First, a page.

I commend this plan to the attention of the hon. gentlemen of the Legislature. The most pressing of all the problems now before them is the fiscal problem: every one of the uplifting and forward-looking plans on their calendar involves the expenditure of money, and money is growing tighter day by day. They can’t raise the direct tax upon property without starting a revolution, and they are near the end of their squeezing of antomobilists, the banks, the liquor ring and Baltimore city. Let them turn to the bachelors, and so escape their woes. Everybody envies a bachelor, and hence everybody hates him. The more he protested against the dollar-a-day tax, the more the public in general would approve it.

The sagacious Sunpaper on the removal of the dash from the Hon. Dashing Harry:

It is stated now that the Mayor takes the view that, under the city charter, the Commissioner of Health is supreme in the administration of the affairs of his department. * * *

A view that the hon. gentleman probably would have embraced from the start, had he only consulted the Hon. Sunday-school Field, LL. D., the Hon. Bob Lee or some other competent juriconsult. Nothing could be plainer, indeed, than the right of the Commissioner of Health to appoint all of his own subordinates, without interference from the Mayor or anyone else. Of the nine sections of the City Charter relating to him no fewer than four begin with the provision that he “may appoint” or “shall appoint.” It is nowhere provided that he shall submit his appointments to the Mayor, or to the Board of Estimates, or to anyone else. On the contrary, it is specifically provided that he shall have “all power and authority” formerly vested in the Board of Health, including the power of appointment and dismissal. He is the sole judge of the qualifications of all his subordinates, including even his chief assistant. It would be plainly impossible to charge him with insubordination, within the meaning of Seetion 25, for refusing to dismiss a subordinate at the behest of the Mayor. What is more, Section 28, under the subtitle of “Mayor,” repeats and ratifies his right to the “appointment and removal at pleasure of all deputies, assistants, clerks and subordinate employes” in his department.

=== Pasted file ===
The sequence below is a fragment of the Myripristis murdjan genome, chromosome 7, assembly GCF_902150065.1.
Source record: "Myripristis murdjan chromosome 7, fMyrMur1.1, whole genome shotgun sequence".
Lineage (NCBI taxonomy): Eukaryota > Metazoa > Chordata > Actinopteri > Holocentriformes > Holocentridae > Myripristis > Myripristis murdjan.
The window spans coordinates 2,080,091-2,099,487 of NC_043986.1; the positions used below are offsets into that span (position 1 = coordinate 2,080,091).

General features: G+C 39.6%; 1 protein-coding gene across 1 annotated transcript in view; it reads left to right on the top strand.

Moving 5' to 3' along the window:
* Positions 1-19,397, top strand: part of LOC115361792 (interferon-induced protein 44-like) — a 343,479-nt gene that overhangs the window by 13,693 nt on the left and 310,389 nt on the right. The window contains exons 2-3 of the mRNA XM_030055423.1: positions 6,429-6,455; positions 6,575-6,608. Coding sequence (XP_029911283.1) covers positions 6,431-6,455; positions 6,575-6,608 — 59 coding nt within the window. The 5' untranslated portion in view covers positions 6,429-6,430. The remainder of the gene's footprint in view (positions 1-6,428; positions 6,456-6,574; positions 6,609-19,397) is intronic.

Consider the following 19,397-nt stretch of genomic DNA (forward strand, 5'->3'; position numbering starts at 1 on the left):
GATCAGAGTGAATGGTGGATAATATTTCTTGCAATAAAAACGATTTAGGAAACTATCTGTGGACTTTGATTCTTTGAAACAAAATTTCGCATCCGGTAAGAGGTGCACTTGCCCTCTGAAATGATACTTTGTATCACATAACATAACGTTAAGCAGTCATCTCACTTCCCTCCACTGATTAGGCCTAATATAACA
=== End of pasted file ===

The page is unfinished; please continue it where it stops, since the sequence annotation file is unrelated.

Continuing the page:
Crisfield and Salisbury have stepped up and confessed. Belair and Havre de Grace next! Which recalls the fact that good old Archdeacon Wegg, once so lavish with his parts of speech, hasn’t loosed a single participle in six weeks. Can it be that the immoral Sunpaper no longer deserves his lash, that he hasn’t caught it in a single deviltry during all that time? Certainly, I hope not. Such virtue is as much a proof of arterio-sclerosis in a newspaper as it would be in a Sunday-school superintendent. Besides, I confess without shame that I miss the archdeacon’s corrective seltzer siphon myself. Time was when he exposed and denounced me every time I violated the punctilio, but now I run wild, with none to haul me up. Come, Wegg, lay on! Put away your horse-breeding and resume the poisoned pen!

Fifty thousand pistoles for the Star-Spangled Super-Mahon Exposition, but not a d----d cent for diphtheria!